Frequently Asked Questions
A1 In your local major supermarket (Coles and Woolworths/Safeway), organic stores and Asian grocery stores.
A2. The main ingredient of our noodles is wheat flour and so is not suitable for people with celiac.
A3. Yes, we make our noodles to traditional recipes and we sell our noodles in Japan.
A4. Yes, all you do is cook in boiling water, the same way that you would cook spaghetti or any other pasta.
A5. Our products are produced on shared lines that have products with wheat flour, egg powder, soy flour and buckwheat powder. We suggest that you seek medical advice should you have any concerns.
A6. We do not run tours for the general public but we will consider small school groups (secondary and above) and special interest groups. Please contact us for further information.
A7. Yes, our organic noodles are certified by Australian Certified Organic, USDA, IFoam and JAS. The logo appropriate to the sales region is on the packet.
A8. No, we do not. You should be able to find our products in your local store, but if you have any difficulties, please contact us.
A9. Yes, our Organic Soba, Udon, Somen and Ramen noodles are Kosher-certified. We are certified by Kosher Australia and their logo is on all of these packets.
A10. The salt is necessary for the authentic production process, however if you rinse the noodles correctly at the end of the boiling process, you will remove the majority of the salt.
A11. Plenty. You will need at least 1.5 litres of water per bundle of noodles
A12. The design is done by an Australian designer. The base colour represents Japanese traditional clothing (kimono) and the gold tracing represents the hills of Ballarat, where our factory is located in Victoria, Australia
A13. No. Our organic wheat is entirely Australian grown, so our Somen and Udon are All-Australian but we are unable to source the quantities of organic buckwheat that we require for our Soba from Australia. We also have to look elsewhere for our sources of green tea powder and our mineral salts.
A14. We are an Australian company that is a subsidiary of our Japanese parent company, Hakubaku Co. Limited., which is the biggest dried noodle manufacturer in Japan.
A15. There are two main reasons. The first reason is that this is a traditional Japanese way and the second reason is that it acts as a portion control.
A16. We make our noodles her because Australian wheat is the best wheat in the world for making Japanese noodles. 90% of Japanese noodles made in Japan use Australian wheat. We believe being closer to the wheat growers allows us to make a superior quality noodle.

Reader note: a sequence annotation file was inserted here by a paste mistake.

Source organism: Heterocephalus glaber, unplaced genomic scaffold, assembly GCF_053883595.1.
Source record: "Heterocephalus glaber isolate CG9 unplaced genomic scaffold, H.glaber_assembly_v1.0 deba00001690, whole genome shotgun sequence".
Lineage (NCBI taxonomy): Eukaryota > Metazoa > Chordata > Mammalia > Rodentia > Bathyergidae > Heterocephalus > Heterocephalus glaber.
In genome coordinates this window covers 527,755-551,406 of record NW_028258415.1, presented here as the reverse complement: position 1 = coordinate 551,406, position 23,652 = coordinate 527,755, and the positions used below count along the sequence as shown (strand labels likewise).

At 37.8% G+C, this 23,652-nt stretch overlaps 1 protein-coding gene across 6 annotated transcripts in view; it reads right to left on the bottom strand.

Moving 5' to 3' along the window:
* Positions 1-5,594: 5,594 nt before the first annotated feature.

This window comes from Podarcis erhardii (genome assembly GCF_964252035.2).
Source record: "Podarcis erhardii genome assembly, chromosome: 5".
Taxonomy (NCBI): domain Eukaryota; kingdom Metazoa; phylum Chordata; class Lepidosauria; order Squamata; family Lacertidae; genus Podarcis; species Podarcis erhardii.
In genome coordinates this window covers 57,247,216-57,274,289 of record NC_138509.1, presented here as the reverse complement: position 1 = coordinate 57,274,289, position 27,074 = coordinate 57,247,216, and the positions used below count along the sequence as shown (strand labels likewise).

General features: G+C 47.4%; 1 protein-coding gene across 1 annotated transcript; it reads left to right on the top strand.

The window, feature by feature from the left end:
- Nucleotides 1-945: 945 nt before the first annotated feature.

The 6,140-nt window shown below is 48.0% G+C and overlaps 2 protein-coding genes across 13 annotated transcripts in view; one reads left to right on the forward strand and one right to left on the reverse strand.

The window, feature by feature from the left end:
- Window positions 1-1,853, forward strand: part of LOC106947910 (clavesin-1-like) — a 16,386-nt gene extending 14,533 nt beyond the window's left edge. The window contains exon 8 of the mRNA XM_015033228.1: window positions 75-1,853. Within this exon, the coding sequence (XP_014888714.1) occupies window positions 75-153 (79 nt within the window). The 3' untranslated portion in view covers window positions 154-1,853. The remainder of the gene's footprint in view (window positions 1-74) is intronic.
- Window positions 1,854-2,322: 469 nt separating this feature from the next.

A17. No, our noodles are very versatile and can be used in many different recipes. Please visit the recipe page on our website for many great ways to prepare Hakubaku Organic noodles.
A18. Because the Cha-Soba noodle has a unique flavour from the green tea powder (we use the same high-quality green tea powder that is used in Japanese tea ceremonies), the special packet ensures that the natural colours and flavours are contained.
A19. Yes, but you will need to be aware of the different cooking times of each noodle. You can also substitute them very easily for other styles of Asian noodles (Ramen makes a great substitute for hokkien noodles).
A20. Soba is our most popular noodle with Udon close behind.
A21. Your noodles will keep in the fridge, but you will find that they taste the best when just freshly prepared. An opened packet of dried noodles will keep in your pantry for the full shelf life listed on the packet but it is preferable that you store them in an air-tight container.
A22. In Japan, 100% buckwheat noodles are called Jyuwari (or Towari) Soba and contain 100% buckwheat. We don't make Jyuwari Soba. We make Soba which is authentically buckwheat and wheat. The direct translation of 'soba' is buckwheat and so we use the English name as a subtitle. Authentic Soba noodles contain wheat flour. Our recipe is an authentic Japanese soba recipe. We export our Soba to Japan.
A23. No. We appreciate the need for gluten-free products, especially in the western diet. We would like to make a gluten-free noodle but as the main raw ingredient in the majority of our products is wheat flour, cross-contamination would potentially be an issue. Even if the raw ingredients we used were gluten-free, we would not be able to market it as gluten-free and so we do not make gluten-free noodles.